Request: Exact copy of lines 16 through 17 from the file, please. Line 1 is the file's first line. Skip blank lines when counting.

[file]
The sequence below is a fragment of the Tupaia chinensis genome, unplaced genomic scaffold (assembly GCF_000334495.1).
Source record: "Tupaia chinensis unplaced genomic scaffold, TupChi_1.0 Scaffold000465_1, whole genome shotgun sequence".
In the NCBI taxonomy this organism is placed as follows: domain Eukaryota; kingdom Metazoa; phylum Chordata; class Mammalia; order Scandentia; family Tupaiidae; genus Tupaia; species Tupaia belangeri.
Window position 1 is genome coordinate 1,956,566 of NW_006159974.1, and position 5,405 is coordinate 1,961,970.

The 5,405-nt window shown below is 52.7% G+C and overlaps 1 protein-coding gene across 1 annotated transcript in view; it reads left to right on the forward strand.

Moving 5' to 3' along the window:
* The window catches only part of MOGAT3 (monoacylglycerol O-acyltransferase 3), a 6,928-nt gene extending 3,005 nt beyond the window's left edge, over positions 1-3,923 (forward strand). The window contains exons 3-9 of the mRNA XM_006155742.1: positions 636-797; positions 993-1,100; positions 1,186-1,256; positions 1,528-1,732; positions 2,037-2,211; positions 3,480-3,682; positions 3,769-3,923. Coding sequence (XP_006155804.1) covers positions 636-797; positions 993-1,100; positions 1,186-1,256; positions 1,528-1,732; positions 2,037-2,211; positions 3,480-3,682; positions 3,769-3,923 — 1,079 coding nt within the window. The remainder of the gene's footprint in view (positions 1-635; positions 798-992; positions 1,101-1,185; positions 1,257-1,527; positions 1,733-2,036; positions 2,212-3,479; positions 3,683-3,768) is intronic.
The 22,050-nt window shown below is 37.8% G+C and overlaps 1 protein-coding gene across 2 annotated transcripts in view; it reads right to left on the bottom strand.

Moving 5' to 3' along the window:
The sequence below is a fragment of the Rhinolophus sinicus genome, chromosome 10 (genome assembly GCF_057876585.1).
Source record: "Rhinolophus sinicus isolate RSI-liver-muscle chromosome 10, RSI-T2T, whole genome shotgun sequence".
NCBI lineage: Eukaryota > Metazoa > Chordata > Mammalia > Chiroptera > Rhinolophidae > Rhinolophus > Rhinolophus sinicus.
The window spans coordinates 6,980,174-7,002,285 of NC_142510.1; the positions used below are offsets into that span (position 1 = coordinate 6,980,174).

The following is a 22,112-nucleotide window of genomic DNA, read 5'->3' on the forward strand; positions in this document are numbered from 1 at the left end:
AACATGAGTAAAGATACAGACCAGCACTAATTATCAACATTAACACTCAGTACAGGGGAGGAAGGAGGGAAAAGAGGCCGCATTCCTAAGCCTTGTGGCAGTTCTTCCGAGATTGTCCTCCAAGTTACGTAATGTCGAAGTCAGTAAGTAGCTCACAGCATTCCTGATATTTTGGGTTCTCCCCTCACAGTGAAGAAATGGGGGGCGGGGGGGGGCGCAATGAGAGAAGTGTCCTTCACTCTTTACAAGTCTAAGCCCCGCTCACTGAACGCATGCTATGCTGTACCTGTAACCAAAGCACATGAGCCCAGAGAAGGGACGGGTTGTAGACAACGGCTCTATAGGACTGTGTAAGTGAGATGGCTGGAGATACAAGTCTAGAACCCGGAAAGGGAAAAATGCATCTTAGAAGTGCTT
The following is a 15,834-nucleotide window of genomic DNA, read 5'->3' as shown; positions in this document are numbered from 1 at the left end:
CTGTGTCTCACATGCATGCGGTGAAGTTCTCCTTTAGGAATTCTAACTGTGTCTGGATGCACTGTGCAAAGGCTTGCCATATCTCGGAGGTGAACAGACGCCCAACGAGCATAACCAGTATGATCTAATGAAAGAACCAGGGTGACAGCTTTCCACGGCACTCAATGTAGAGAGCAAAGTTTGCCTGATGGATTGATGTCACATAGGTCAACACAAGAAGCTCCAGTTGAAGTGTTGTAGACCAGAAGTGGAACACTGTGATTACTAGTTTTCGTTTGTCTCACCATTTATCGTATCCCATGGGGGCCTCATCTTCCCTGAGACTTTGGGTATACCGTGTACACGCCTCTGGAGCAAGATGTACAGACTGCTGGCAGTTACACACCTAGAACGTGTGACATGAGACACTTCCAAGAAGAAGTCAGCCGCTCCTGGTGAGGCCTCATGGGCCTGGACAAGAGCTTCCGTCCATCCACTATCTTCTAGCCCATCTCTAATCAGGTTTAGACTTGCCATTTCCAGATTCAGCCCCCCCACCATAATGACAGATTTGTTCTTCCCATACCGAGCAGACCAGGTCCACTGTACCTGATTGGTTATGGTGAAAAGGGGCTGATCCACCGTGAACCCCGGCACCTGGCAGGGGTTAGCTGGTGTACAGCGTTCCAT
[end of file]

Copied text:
The following is a 15,834-nucleotide window of genomic DNA, read 5'->3' as shown; positions in this document are numbered from 1 at the left end:
CTGTGTCTCACATGCATGCGGTGAAGTTCTCCTTTAGGAATTCTAACTGTGTCTGGATGCACTGTGCAAAGGCTTGCCATATCTCGGAGGTGAACAGACGCCCAACGAGCATAACCAGTATGATCTAATGAAAGAACCAGGGTGACAGCTTTCCACGGCACTCAATGTAGAGAGCAAAGTTTGCCTGATGGATTGATGTCACATAGGTCAACACAAGAAGCTCCAGTTGAAGTGTTGTAGACCAGAAGTGGAACACTGTGATTACTAGTTTTCGTTTGTCTCACCATTTATCGTATCCCATGGGGGCCTCATCTTCCCTGAGACTTTGGGTATACCGTGTACACGCCTCTGGAGCAAGATGTACAGACTGCTGGCAGTTACACACCTAGAACGTGTGACATGAGACACTTCCAAGAAGAAGTCAGCCGCTCCTGGTGAGGCCTCATGGGCCTGGACAAGAGCTTCCGTCCATCCACTATCTTCTAGCCCATCTCTAATCAGGTTTAGACTTGCCATTTCCAGATTCAGCCCCCCCACCATAATGACAGATTTGTTCTTCCCATACCGAGCAGACCAGGTCCACTGTACCTGATTGGTTATGGTGAAAAGGGGCTGATCCACCGTGAACCCCGGCACCTGGCAGGGGTTAGCTGGTGTACAGCGTTCCAT